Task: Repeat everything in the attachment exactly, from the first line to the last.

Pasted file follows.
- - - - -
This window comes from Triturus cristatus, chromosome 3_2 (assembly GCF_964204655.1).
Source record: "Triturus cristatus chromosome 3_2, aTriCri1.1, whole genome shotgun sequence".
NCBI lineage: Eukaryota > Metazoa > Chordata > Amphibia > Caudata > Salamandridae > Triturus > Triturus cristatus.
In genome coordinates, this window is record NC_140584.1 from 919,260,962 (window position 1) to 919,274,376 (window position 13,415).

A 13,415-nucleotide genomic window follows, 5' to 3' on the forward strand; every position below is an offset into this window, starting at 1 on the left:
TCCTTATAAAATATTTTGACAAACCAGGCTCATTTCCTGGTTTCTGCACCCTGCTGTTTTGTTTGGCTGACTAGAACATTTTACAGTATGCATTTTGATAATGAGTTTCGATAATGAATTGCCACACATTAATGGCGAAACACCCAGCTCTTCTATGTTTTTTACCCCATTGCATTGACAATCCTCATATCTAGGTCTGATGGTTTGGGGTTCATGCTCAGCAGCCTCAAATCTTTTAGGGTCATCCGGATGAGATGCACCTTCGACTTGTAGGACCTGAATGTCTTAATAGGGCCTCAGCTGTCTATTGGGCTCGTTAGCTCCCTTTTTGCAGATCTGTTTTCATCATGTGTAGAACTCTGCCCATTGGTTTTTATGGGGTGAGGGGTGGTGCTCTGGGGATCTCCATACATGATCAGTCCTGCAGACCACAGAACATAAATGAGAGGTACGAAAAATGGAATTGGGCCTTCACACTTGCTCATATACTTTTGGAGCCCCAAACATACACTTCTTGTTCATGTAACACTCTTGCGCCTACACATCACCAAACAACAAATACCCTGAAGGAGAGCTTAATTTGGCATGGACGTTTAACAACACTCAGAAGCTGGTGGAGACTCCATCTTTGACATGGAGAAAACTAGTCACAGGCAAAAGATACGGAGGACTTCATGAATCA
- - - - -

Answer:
This window comes from Triturus cristatus, chromosome 3_2 (assembly GCF_964204655.1).
Source record: "Triturus cristatus chromosome 3_2, aTriCri1.1, whole genome shotgun sequence".
NCBI lineage: Eukaryota > Metazoa > Chordata > Amphibia > Caudata > Salamandridae > Triturus > Triturus cristatus.
In genome coordinates, this window is record NC_140584.1 from 919,260,962 (window position 1) to 919,274,376 (window position 13,415).

A 13,415-nucleotide genomic window follows, 5' to 3' on the forward strand; every position below is an offset into this window, starting at 1 on the left:
TCCTTATAAAATATTTTGACAAACCAGGCTCATTTCCTGGTTTCTGCACCCTGCTGTTTTGTTTGGCTGACTAGAACATTTTACAGTATGCATTTTGATAATGAGTTTCGATAATGAATTGCCACACATTAATGGCGAAACACCCAGCTCTTCTATGTTTTTTACCCCATTGCATTGACAATCCTCATATCTAGGTCTGATGGTTTGGGGTTCATGCTCAGCAGCCTCAAATCTTTTAGGGTCATCCGGATGAGATGCACCTTCGACTTGTAGGACCTGAATGTCTTAATAGGGCCTCAGCTGTCTATTGGGCTCGTTAGCTCCCTTTTTGCAGATCTGTTTTCATCATGTGTAGAACTCTGCCCATTGGTTTTTATGGGGTGAGGGGTGGTGCTCTGGGGATCTCCATACATGATCAGTCCTGCAGACCACAGAACATAAATGAGAGGTACGAAAAATGGAATTGGGCCTTCACACTTGCTCATATACTTTTGGAGCCCCAAACATACACTTCTTGTTCATGTAACACTCTTGCGCCTACACATCACCAAACAACAAATACCCTGAAGGAGAGCTTAATTTGGCATGGACGTTTAACAACACTCAGAAGCTGGTGGAGACTCCATCTTTGACATGGAGAAAACTAGTCACAGGCAAAAGATACGGAGGACTTCATGAATCA